Reproduction And Breeding


The male will stand on the female’s back as the partners make beak contact. The male will then wrap his tail around the elevated tail of the female, position his cloaca (male budgerigars do not have penises), and massage it back and forth to encourage ejaculation. The man may take a little break before returning for another session.


Budgerigars are simple to breed. They need a hollow tree or a hollow log in the wild, while tamed birds utilise breeding boxes. A hen will lay her eggs on alternating days, with a two-day break between the first and the next. She normally lays four to twelve eggs, which she incubates for 17 to 20 days.

When the eggs begin to hatch, the hatchlings are often helpless. The hatchlings’ eyes will open during the second week, and they will begin to produce feather down. The hatchlings will grow feathers of their hereditary colour after three weeks. This may take longer than planned since parents occasionally pluck their children’s feathers.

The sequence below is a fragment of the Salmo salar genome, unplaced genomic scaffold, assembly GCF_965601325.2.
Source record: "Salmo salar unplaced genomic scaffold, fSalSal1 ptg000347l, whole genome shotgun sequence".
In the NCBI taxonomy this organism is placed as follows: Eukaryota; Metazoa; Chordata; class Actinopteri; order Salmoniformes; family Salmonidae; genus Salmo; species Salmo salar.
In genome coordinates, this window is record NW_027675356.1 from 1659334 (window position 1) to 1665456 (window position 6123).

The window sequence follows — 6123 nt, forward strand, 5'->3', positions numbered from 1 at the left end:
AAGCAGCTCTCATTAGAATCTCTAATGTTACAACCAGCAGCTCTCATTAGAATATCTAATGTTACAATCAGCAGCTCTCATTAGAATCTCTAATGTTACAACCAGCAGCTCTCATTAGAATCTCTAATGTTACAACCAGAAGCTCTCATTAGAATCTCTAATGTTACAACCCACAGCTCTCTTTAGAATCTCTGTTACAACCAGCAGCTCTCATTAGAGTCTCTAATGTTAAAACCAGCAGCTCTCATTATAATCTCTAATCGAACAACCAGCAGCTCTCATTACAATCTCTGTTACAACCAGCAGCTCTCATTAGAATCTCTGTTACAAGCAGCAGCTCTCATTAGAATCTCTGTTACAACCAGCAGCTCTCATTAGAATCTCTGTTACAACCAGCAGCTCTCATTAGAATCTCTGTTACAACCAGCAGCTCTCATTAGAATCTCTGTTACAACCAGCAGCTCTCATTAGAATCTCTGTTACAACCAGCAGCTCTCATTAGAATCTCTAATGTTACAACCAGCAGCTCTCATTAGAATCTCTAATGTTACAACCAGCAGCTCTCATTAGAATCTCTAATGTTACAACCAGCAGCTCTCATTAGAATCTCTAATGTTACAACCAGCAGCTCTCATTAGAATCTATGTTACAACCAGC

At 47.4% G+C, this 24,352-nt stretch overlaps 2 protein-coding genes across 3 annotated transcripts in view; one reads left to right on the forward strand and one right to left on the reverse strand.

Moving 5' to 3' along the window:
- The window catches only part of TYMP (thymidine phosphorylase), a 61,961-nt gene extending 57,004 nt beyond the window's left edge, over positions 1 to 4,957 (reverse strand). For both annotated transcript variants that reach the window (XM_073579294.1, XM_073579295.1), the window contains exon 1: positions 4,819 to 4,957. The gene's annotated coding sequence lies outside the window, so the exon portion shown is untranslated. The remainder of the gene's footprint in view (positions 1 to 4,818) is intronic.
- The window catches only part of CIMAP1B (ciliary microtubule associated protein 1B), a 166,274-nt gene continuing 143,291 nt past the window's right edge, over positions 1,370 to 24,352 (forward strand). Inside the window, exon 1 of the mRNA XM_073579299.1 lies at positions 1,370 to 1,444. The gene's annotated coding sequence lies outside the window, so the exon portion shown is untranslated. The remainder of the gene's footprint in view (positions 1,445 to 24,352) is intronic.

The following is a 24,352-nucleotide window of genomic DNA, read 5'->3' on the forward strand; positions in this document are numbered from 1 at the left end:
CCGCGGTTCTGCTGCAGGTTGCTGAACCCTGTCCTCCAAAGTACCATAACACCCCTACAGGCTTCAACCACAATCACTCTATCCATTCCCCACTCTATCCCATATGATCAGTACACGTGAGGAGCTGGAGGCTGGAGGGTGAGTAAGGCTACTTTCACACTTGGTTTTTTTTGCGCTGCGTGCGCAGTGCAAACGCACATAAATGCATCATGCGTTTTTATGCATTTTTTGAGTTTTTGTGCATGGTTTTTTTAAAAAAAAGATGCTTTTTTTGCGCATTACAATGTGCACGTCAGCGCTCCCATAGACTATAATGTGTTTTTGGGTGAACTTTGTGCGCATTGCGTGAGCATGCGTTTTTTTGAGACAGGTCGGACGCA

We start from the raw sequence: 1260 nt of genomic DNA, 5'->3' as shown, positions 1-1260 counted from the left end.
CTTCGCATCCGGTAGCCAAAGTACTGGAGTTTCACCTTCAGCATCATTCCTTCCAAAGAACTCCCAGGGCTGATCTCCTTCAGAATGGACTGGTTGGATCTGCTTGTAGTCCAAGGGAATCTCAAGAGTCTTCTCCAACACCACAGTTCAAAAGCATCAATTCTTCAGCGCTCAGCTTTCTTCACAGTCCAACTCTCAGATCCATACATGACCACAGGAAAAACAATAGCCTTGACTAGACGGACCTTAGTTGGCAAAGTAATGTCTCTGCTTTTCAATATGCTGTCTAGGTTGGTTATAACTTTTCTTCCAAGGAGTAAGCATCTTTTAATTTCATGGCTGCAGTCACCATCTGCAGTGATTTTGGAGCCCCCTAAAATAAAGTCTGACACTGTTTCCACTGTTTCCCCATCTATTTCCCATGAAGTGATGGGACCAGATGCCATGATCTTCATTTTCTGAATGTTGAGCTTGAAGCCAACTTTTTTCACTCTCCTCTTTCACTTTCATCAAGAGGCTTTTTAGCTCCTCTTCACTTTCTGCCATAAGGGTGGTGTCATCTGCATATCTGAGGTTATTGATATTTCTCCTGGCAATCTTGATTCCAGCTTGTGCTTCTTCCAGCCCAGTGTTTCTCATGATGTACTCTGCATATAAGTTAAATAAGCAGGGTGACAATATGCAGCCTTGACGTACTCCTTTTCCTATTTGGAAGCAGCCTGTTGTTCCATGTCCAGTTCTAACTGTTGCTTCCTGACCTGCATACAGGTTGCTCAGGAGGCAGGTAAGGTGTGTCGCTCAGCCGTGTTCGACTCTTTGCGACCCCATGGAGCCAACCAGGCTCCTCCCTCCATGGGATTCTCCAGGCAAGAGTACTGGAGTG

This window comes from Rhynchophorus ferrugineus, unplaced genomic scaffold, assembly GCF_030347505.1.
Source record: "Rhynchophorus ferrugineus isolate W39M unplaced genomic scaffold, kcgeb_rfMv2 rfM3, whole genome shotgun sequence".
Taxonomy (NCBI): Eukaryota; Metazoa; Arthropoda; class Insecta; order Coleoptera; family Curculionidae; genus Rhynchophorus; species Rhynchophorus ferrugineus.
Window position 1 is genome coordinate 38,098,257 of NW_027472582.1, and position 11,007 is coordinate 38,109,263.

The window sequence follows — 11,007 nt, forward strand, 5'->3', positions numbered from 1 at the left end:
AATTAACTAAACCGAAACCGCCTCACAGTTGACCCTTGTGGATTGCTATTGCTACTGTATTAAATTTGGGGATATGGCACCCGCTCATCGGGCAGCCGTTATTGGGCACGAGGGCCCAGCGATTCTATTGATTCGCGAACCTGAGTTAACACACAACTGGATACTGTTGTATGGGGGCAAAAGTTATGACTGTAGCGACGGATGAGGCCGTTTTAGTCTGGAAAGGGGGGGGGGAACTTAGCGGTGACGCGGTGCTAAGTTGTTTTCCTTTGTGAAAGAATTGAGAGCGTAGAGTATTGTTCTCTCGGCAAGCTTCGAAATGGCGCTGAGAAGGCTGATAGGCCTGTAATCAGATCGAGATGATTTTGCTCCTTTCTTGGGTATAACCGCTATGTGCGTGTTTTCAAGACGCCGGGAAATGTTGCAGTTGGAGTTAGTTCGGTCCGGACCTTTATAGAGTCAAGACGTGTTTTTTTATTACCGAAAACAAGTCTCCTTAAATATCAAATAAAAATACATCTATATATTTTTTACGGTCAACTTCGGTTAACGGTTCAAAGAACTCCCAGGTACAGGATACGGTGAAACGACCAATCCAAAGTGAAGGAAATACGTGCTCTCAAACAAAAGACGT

By the fifth week, the hatchlings are robust enough for the parents to leave the box on occasion. Before attempting to fly, the hatchlings will extend their wings to acquire strength. They will also aid in the defence of the box from attackers. The oldest newborns should be eating and flying independently by the eighth week.

Breeding difficulties

Breeding issues happen for a variety of causes. Some chicks may perish as a result of infections or assaults by their parents. Other budgies may struggle over the nest box, attacking the hen while she lays her eggs. Inbreeding and slight colour or feather mutations may also be a problem.

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